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Every organism on Earth is part of the Red Queen’s race. As stated by Van Valen, organisms have to adapt to a forever changing environment. Otherwise, if they do not adapt they put themselves and feature generations at risk from perishing. Organisms that are closer to the poles have to worry about surviving lower temperatures, therefore they must develop strategies that will help them cope with winter. Generally, organisms have a choice between hibernation, migration, resistance, or tolerance. One strategy is not better than another, it all depends on the constraints placed by nature for a given species. For instance, a wingless insect would probably not migrate because the absence of wings would limit its movement. Similarly, hibernation requires organisms to increase their body lipid content which also wouldn’t favor an insect because of their small bodies. Instead, a wingless insect can evolve to either tolerate or resist winter. But if coping with winter wasn’t enough, extant species now have to face another threat, global warming. The rise in temperatures is causing G1 pressure on many species that live on land, or water, however, not all species are beingG2  affected at the same rate. An example of an organism that is being affected both by winter and global warming is the Striped Bass or G3 Morone saxatilis.G4 G5 G6 

Striped bass are found in many places in North America but for the purpose of this essay, I will focus primarily on those that are found along the Atlantic Coast. This species is anadromous, meaning that they G7 travel from the ocean into freshwater to spawn. In the Atlantic Coast, G8 there are three major spawning sites for striped bass; the main one is the Chesapeake Bay, followed by the Hudson River, andG9  the Delaware Bay. Spawning takes place in early spring and not every mature female will reproduce every year. Striped bass usually take 2 years to reach sexual maturity and once this is reached they leave their freshwater homes to venture out into the ocean with other populations of striped bass (Baker et al. 2016). Furthermore, this species is migratory. Annually, adult striped bass participate in a spring migration and a fall migration.

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Migration is the winter strategy used by  adult striped bass. As stated earlier, this species has a winter and fall migration in which they travel together as groups, however, fish that exceed the G10 average size of the population tend to travel alone. During the spring striped bass migrate north, some make stops in order to spawn, later they continue their journey north of the Atlantic Coast. They remain in northern waters during the summer but as soon as they sense a drop in water temperature they prepare to migrate south.  Interestingly, weather events such as hurricanes and wind currents can have an impact on the temperature of the ocean and this may hint striped bass to start migrating earlier than usual. Swimming hundreds of miles tG11 o reach their winter homes is no easy task. Stripers just like any other organism require a lot of energy to travel great distances. It is this time of the year where striped bass get very excited and begin to feed in large amounts to meet their energy demand placed by winter migration. They aggregate in large groups and attack schools of smaller fish, such aggregations are known as boils. Boils are easily spotted by people because the fish move very excitedly splashing water around, also hundreds of seabirds fly above trying to feast on fish. G12 G13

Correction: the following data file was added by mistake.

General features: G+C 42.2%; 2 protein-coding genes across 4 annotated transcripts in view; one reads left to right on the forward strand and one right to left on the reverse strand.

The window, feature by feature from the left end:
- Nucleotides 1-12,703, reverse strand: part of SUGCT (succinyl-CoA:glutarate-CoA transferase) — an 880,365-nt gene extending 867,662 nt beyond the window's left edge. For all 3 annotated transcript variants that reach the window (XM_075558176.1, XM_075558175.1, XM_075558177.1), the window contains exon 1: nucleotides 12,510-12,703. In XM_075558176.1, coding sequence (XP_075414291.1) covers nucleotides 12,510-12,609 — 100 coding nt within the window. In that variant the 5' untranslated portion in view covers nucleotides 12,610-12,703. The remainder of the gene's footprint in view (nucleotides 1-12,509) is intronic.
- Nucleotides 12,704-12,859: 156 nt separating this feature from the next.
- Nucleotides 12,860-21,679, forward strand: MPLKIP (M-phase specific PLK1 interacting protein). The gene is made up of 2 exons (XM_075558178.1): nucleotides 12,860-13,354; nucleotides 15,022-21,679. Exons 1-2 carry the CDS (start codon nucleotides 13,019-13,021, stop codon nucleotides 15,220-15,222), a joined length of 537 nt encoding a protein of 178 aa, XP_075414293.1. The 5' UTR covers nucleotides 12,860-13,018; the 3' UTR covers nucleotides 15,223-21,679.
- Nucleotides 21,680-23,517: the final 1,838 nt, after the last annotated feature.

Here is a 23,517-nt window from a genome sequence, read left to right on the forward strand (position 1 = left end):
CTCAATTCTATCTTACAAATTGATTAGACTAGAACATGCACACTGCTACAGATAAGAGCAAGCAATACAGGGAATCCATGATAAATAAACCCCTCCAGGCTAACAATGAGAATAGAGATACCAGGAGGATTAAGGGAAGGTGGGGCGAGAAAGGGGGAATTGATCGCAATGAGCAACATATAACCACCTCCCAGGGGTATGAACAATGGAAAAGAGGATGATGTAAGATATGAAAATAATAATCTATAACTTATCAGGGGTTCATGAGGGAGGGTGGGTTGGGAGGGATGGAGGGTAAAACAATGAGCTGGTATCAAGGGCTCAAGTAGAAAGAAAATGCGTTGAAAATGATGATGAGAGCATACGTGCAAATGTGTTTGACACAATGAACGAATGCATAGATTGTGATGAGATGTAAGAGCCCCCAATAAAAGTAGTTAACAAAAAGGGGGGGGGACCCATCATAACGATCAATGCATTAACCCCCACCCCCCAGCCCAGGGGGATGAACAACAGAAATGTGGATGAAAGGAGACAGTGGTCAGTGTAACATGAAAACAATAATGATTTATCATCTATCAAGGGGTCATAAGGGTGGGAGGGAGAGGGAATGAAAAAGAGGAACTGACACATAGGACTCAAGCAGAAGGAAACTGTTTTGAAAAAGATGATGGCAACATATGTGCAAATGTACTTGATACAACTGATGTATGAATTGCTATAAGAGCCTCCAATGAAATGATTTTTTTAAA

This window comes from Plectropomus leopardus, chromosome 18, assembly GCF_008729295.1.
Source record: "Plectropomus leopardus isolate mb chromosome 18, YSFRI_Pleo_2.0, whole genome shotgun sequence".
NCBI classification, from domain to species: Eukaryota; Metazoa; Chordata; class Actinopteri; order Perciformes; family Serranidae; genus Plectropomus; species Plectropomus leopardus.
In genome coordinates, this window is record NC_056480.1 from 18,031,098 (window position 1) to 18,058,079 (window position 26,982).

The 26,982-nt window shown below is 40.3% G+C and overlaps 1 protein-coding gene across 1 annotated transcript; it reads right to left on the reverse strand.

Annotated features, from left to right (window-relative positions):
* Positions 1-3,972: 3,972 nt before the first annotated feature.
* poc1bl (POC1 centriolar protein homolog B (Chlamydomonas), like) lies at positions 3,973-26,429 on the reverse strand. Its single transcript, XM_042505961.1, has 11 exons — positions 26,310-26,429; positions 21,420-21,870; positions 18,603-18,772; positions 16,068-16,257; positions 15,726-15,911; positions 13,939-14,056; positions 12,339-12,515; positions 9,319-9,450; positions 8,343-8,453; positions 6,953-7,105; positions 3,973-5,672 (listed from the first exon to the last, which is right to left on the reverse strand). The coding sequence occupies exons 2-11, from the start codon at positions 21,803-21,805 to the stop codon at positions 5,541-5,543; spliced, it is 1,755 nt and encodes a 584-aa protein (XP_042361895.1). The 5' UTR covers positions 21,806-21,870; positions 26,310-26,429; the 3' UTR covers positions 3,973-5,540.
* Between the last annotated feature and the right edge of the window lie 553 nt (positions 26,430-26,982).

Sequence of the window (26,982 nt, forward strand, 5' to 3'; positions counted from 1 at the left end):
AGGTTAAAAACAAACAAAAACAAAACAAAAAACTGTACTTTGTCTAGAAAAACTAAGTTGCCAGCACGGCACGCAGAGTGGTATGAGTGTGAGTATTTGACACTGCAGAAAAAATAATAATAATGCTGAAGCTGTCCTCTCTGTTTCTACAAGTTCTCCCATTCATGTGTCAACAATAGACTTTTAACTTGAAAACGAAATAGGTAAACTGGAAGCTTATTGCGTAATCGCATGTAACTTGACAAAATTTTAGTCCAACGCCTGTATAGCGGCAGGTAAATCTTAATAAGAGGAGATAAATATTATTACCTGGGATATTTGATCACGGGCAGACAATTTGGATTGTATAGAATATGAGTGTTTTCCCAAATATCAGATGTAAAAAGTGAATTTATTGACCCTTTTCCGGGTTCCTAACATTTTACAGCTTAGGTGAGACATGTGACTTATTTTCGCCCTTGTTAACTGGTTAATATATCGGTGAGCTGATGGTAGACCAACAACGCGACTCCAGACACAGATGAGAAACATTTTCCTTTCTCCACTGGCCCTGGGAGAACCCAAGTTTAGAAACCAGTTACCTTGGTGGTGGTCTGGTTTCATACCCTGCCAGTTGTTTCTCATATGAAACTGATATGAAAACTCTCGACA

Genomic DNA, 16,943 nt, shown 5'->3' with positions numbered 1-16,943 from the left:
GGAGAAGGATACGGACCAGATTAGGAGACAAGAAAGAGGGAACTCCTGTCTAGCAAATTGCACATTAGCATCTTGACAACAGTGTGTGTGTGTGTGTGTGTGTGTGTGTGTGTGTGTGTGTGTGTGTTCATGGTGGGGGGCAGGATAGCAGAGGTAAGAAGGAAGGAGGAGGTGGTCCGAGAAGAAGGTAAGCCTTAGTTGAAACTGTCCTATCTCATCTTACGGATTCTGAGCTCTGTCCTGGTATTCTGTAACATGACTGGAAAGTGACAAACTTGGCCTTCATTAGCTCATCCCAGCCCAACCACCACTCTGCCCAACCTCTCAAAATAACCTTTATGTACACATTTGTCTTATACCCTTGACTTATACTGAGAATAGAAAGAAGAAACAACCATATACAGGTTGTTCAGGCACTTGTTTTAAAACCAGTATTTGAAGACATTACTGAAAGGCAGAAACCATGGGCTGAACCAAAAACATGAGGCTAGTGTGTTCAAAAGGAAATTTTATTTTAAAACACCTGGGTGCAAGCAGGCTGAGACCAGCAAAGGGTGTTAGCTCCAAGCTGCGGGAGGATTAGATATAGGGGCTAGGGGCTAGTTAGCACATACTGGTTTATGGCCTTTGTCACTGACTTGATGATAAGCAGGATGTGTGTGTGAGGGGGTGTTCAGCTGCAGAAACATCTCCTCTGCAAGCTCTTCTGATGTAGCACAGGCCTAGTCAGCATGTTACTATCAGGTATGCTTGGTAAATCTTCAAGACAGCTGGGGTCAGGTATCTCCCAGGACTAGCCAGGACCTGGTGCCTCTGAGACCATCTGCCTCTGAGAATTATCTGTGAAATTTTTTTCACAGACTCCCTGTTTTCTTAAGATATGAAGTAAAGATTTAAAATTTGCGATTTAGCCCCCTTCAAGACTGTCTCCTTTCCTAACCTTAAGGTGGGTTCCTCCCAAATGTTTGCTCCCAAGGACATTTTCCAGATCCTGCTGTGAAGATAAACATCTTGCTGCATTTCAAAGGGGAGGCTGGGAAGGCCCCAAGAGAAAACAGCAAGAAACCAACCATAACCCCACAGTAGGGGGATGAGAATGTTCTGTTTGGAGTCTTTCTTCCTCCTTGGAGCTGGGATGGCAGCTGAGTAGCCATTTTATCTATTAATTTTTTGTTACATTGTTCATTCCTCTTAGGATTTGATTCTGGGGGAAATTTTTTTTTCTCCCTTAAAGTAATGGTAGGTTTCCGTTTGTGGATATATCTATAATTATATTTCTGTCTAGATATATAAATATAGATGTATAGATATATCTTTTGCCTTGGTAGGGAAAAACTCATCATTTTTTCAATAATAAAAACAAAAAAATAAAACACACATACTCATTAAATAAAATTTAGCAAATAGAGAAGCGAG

Furthermore, research has shown that adult stripers are usually not found in main spawning ranges for the duration of winter, instead, theyG14 ms15 ms16 ms17  remain in warmer ocean waters (Waldman et al. 2012 and Clark, 1968: McLaren et al. 1981). Striped bass found in the Mid-Atlantic regions during the summer have been found as far as North Carolina (Waldman et al. 2012). To keep track of where striped bass are going they are usually caught, tagged, and then released by organizations such as NOAA. When surveys are conducted and they catch fish that been tagged they can refer to where it’s been tagged and how much it has moved. Fish surveys are also conducted in order to calculate the density of a given marine species. Moreover, in a different survey done in 2005 by the NMFS during the winter and fall in the Mid-Atlantic coast they found a sharp decline of stripers in the ocean but during the spring the populations of adults increased (Able et al 2012). The two studies seem to agree that stripers do migrate to the south during the winter.